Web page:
gallery Gray’s Arch is Tan

Tell someone you’re new to Kentucky and they will inevitably ask, “Have you been the gorge yet?” The place is on “must-see” lists around Kentucky. It has all sorts of taglines: “Daniel Boone wuz here,” “highest concentration of arches this size of the country,” “world-renowned rock climbing…” Get the point?

Thing is, visiting the Red River Gorge website is daunting for novices. There’s upwards of three dozen trail guides and maps on the official parks website before you start visiting blogs or rock climbing associations for their trails. Forget flipping a coin. You need a dodecahedron to figure out what to go do and see.

I turned to Twitter for recommendations and landed on a promising first exploration. Day of, the closed approach trail altered our original plans, leading our hike to one of Red River Gorge’s famous arches, Gray’s Arch.

Facts about Gray’s Arch: Dogs are allowed. The arch is a natural feature sculpted by nature into sandstone. The arch is 50 feet high and 80 feet across. The arch is tan and not gray.

Gray's Arch Red River Gorge
Waterfall next to Gray’s Arch

Our first view was from the trail overlook and did not disappoint. The snow melt created a waterfall over the side. We stood underneath gaping at the sandstone ceiling, early spring sun warming up the rocks, breathing in the fresh, loamy scent of smoke.

Wait? Smoke? Yes, we’re not stupid you loafers who took the side trail around the buttress to hide in the laurels and make your little fire. We can smell and see the smoke wafting in the breeze. Apparently the “no fires near Gray’s Arch” memo was missed on this day. They must have also missed the “home of the Endangered Short’s Goldenrod” signs. Part of the rock shelter is fenced off to protect this rare native plant.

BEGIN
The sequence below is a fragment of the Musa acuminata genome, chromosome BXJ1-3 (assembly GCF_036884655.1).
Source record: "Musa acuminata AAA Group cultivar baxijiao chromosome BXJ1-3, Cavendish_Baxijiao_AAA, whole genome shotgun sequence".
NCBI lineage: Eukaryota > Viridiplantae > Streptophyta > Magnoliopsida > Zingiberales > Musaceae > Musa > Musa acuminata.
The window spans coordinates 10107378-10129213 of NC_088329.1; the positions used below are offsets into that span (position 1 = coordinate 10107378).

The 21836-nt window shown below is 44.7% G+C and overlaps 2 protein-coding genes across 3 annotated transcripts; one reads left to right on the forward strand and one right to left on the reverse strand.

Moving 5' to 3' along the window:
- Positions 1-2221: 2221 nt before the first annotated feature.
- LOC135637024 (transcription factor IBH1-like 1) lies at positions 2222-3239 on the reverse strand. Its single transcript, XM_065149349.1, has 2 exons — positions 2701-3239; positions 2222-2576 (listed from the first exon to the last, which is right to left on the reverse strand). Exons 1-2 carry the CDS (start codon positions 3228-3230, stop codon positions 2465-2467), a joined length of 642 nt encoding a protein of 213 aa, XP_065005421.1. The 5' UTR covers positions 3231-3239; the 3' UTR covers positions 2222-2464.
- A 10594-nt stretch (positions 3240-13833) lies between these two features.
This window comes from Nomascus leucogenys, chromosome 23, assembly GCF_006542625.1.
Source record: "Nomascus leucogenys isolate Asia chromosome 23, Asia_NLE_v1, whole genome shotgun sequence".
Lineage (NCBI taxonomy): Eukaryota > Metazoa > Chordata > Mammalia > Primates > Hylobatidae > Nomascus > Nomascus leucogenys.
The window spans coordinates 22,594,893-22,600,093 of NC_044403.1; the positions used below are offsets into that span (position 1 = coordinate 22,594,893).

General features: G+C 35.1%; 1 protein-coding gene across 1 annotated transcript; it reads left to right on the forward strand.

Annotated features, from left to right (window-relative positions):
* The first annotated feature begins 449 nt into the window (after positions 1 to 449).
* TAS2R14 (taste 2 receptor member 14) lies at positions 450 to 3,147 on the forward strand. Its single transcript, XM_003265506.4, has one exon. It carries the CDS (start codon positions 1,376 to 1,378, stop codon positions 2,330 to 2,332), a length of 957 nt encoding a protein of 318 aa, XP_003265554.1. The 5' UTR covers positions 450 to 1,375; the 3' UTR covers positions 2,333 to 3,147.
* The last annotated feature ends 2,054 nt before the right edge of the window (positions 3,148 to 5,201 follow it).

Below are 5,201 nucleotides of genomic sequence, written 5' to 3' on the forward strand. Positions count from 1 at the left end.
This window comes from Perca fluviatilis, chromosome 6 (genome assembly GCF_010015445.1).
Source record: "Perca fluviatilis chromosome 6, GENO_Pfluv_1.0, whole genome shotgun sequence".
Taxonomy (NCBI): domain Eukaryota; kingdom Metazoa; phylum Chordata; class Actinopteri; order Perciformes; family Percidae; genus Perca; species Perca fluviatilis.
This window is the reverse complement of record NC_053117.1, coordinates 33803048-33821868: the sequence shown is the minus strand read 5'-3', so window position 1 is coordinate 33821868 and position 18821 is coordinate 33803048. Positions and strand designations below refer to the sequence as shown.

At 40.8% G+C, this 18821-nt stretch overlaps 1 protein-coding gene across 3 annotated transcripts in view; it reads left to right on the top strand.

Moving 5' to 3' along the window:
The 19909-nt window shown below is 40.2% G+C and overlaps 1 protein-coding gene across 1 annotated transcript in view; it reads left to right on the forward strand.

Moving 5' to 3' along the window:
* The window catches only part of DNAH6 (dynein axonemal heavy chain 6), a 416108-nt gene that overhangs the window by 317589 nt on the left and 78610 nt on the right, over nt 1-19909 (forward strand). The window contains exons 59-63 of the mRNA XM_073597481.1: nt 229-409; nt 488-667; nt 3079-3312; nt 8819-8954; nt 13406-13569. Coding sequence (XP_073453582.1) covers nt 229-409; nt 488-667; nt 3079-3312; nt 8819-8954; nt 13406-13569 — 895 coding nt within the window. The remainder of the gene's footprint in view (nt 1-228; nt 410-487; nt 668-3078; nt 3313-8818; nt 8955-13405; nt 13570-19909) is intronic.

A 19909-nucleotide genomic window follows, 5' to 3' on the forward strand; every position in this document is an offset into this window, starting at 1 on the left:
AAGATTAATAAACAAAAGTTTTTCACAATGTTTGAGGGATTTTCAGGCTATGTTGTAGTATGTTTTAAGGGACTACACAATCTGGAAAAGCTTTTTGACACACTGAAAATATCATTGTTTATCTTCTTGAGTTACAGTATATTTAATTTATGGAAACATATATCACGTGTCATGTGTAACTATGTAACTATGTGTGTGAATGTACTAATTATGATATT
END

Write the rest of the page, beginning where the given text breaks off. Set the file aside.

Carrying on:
Red River Gorge Rush Ridge
Intricate pattern in large boulder on Rush Ridge Trail

Seriously.  Respect nature. The rules are for a reason.

The rest of our hike consisted of a loop to Rush Ridge, Rough, Pinch ‘Em Tight, and Sheltowee Trails. The rock formations did not disappoint, especially on a massive boulder just north of Gray’s Arch on Rush Ridge Trail. Winter views on the ridges revealed the jagged cliffs the park is known for, and the hidden campsites are just begging for an overnight trip. When searching for some privacy I hoofed through three sites situated on a ridge line with stellar gorge views.  Camping is allowed anywhere, with a few easy to follow guidelines (like not by Gray’s Arch) so forget the RV and enjoy a little mother nature. Red River Gorge won’t disappoint.

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